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By Allan stream I chanc'd to rove,
While Phoebus sank beyond Benledi;
The winds are whispering thro' the grove,
The yellow corn was waving ready:
I listen'd to a lover's sang,
An' thought on youthfu' pleasures mony;
And aye the wild-wood echoes rang--
"O, dearly do I love thee, Annie!
"O, happy be the woodbine bower,
Nae nightly bogle make it eerie;
Nor ever sorrow stain the hour,
The place and time I met my Dearie!
Her head upon my throbbing breast,
She, sinking, said, 'I'm thine for ever!'
While mony a kiss the seal imprest--
The sacred vow we ne'er should sever."
The haunt o' Spring's the primrose-brae,
The Summer joys the flocks to follow;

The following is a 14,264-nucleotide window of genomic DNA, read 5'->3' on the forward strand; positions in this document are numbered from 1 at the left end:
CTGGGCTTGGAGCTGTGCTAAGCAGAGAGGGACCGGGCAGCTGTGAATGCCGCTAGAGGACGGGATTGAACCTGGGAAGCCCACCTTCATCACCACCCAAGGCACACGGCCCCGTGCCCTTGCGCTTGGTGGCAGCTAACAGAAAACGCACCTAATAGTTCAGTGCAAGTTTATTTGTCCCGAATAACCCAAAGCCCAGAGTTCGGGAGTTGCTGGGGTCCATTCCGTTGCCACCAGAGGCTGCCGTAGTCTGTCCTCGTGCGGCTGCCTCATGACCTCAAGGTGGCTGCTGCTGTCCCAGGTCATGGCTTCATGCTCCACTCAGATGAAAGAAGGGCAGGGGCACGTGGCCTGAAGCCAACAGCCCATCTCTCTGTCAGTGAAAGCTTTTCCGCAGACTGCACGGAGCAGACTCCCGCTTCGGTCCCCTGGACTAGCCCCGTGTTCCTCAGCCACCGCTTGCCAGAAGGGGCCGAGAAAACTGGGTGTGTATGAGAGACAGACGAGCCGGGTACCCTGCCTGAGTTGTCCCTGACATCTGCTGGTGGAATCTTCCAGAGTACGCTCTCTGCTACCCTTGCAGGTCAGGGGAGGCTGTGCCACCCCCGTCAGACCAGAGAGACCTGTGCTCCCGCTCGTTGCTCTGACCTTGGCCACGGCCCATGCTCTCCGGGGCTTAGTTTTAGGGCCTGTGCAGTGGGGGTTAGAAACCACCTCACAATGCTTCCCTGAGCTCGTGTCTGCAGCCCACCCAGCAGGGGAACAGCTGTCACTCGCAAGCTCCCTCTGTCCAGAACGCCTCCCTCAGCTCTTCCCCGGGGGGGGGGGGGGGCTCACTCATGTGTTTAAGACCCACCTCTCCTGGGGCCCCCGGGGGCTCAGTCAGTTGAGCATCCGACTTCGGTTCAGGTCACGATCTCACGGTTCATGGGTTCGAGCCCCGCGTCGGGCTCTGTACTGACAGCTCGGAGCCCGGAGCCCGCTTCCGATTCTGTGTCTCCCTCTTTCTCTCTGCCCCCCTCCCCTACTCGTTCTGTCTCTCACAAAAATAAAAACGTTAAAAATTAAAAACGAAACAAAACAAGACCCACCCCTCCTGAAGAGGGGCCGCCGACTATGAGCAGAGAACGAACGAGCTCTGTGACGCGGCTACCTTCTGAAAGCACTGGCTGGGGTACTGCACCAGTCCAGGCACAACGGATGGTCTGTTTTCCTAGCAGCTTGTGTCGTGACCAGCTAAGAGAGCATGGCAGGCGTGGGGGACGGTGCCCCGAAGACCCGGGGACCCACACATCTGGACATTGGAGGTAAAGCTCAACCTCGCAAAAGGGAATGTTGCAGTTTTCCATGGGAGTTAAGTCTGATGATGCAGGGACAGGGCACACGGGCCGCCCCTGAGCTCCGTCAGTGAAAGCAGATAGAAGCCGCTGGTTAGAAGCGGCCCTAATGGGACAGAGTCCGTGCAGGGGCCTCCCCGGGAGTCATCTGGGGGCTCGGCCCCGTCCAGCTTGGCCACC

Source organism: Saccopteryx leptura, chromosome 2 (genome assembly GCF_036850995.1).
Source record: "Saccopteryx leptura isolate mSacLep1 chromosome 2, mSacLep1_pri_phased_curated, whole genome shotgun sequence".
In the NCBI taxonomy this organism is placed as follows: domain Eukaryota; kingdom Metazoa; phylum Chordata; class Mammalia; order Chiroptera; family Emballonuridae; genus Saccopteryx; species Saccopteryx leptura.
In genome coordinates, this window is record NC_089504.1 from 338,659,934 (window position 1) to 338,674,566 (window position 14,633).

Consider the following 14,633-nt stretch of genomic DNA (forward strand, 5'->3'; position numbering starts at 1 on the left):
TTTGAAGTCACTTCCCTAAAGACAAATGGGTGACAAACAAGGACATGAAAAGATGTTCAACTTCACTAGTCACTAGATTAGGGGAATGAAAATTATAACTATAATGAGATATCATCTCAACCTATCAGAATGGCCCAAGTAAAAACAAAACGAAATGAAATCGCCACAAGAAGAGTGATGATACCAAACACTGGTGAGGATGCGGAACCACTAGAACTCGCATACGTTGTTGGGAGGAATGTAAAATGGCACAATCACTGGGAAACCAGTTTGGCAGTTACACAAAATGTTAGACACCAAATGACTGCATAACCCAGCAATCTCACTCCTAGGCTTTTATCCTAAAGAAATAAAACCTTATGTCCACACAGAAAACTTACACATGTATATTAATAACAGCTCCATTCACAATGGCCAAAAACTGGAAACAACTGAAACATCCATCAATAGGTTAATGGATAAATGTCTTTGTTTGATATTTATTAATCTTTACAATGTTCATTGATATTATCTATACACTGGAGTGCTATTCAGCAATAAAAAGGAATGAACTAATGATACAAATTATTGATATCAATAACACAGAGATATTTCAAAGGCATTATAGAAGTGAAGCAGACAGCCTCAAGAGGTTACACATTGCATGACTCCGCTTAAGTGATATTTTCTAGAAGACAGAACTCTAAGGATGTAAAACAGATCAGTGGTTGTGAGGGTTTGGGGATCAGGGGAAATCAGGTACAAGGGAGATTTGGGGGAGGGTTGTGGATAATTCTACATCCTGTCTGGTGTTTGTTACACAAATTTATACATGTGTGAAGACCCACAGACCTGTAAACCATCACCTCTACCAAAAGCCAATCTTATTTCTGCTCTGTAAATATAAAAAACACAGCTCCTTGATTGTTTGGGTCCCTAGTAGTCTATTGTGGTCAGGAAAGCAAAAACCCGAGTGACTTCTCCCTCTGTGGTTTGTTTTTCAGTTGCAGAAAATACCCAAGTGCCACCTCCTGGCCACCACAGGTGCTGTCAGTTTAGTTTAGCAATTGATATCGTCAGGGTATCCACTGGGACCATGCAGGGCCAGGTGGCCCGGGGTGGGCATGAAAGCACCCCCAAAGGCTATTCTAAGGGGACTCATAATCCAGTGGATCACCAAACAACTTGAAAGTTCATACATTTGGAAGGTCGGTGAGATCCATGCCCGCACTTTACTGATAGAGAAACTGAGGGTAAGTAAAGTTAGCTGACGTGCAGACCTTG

How cheery thro' her short'ning day,
Is Autumn in her weeds o' yellow;
But can they melt the glowing heart,
Or chain the soul in speechless pleasure?
Or thro' each nerve the rapture dart,
Like meeting her, our bosom's treasure?
|Art of Worldly Wisdom Daily|
In the 1600s, Balthasar Gracian, a jesuit priest wrote 300 aphorisms on living life called "The Art of Worldly Wisdom." Join our newsletter below and read them all, one at a time.
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